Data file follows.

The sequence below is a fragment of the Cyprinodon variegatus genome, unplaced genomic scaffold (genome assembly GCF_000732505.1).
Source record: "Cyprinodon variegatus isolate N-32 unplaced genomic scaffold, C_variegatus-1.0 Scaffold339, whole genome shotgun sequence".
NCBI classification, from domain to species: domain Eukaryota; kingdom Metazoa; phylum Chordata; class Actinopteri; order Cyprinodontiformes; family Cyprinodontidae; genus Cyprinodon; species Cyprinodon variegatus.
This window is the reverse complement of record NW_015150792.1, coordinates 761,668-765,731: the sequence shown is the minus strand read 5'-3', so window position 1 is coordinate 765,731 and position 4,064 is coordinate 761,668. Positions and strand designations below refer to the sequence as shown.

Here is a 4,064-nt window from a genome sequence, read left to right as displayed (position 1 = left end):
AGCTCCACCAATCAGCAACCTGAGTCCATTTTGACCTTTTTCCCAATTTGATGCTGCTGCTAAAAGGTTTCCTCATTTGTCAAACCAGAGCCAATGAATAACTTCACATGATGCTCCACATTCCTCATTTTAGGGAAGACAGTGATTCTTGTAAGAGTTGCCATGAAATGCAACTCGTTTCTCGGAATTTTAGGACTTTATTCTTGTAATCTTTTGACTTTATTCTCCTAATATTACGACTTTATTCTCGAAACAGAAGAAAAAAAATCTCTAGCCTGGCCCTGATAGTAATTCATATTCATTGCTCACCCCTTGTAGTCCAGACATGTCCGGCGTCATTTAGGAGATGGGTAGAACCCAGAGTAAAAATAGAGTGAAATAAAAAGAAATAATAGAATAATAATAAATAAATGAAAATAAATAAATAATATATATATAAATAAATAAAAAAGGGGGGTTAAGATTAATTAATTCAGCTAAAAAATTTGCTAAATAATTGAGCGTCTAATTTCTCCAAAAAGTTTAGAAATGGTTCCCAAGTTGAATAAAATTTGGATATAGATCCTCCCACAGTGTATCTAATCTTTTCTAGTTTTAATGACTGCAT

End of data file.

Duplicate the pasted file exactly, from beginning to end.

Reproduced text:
The sequence below is a fragment of the Cyprinodon variegatus genome, unplaced genomic scaffold (genome assembly GCF_000732505.1).
Source record: "Cyprinodon variegatus isolate N-32 unplaced genomic scaffold, C_variegatus-1.0 Scaffold339, whole genome shotgun sequence".
NCBI classification, from domain to species: domain Eukaryota; kingdom Metazoa; phylum Chordata; class Actinopteri; order Cyprinodontiformes; family Cyprinodontidae; genus Cyprinodon; species Cyprinodon variegatus.
This window is the reverse complement of record NW_015150792.1, coordinates 761,668-765,731: the sequence shown is the minus strand read 5'-3', so window position 1 is coordinate 765,731 and position 4,064 is coordinate 761,668. Positions and strand designations below refer to the sequence as shown.

Here is a 4,064-nt window from a genome sequence, read left to right as displayed (position 1 = left end):
AGCTCCACCAATCAGCAACCTGAGTCCATTTTGACCTTTTTCCCAATTTGATGCTGCTGCTAAAAGGTTTCCTCATTTGTCAAACCAGAGCCAATGAATAACTTCACATGATGCTCCACATTCCTCATTTTAGGGAAGACAGTGATTCTTGTAAGAGTTGCCATGAAATGCAACTCGTTTCTCGGAATTTTAGGACTTTATTCTTGTAATCTTTTGACTTTATTCTCCTAATATTACGACTTTATTCTCGAAACAGAAGAAAAAAAATCTCTAGCCTGGCCCTGATAGTAATTCATATTCATTGCTCACCCCTTGTAGTCCAGACATGTCCGGCGTCATTTAGGAGATGGGTAGAACCCAGAGTAAAAATAGAGTGAAATAAAAAGAAATAATAGAATAATAATAAATAAATGAAAATAAATAAATAATATATATATAAATAAATAAAAAAGGGGGGTTAAGATTAATTAATTCAGCTAAAAAATTTGCTAAATAATTGAGCGTCTAATTTCTCCAAAAAGTTTAGAAATGGTTCCCAAGTTGAATAAAATTTGGATATAGATCCTCCCACAGTGTATCTAATCTTTTCTAGTTTTAATGACTGCAT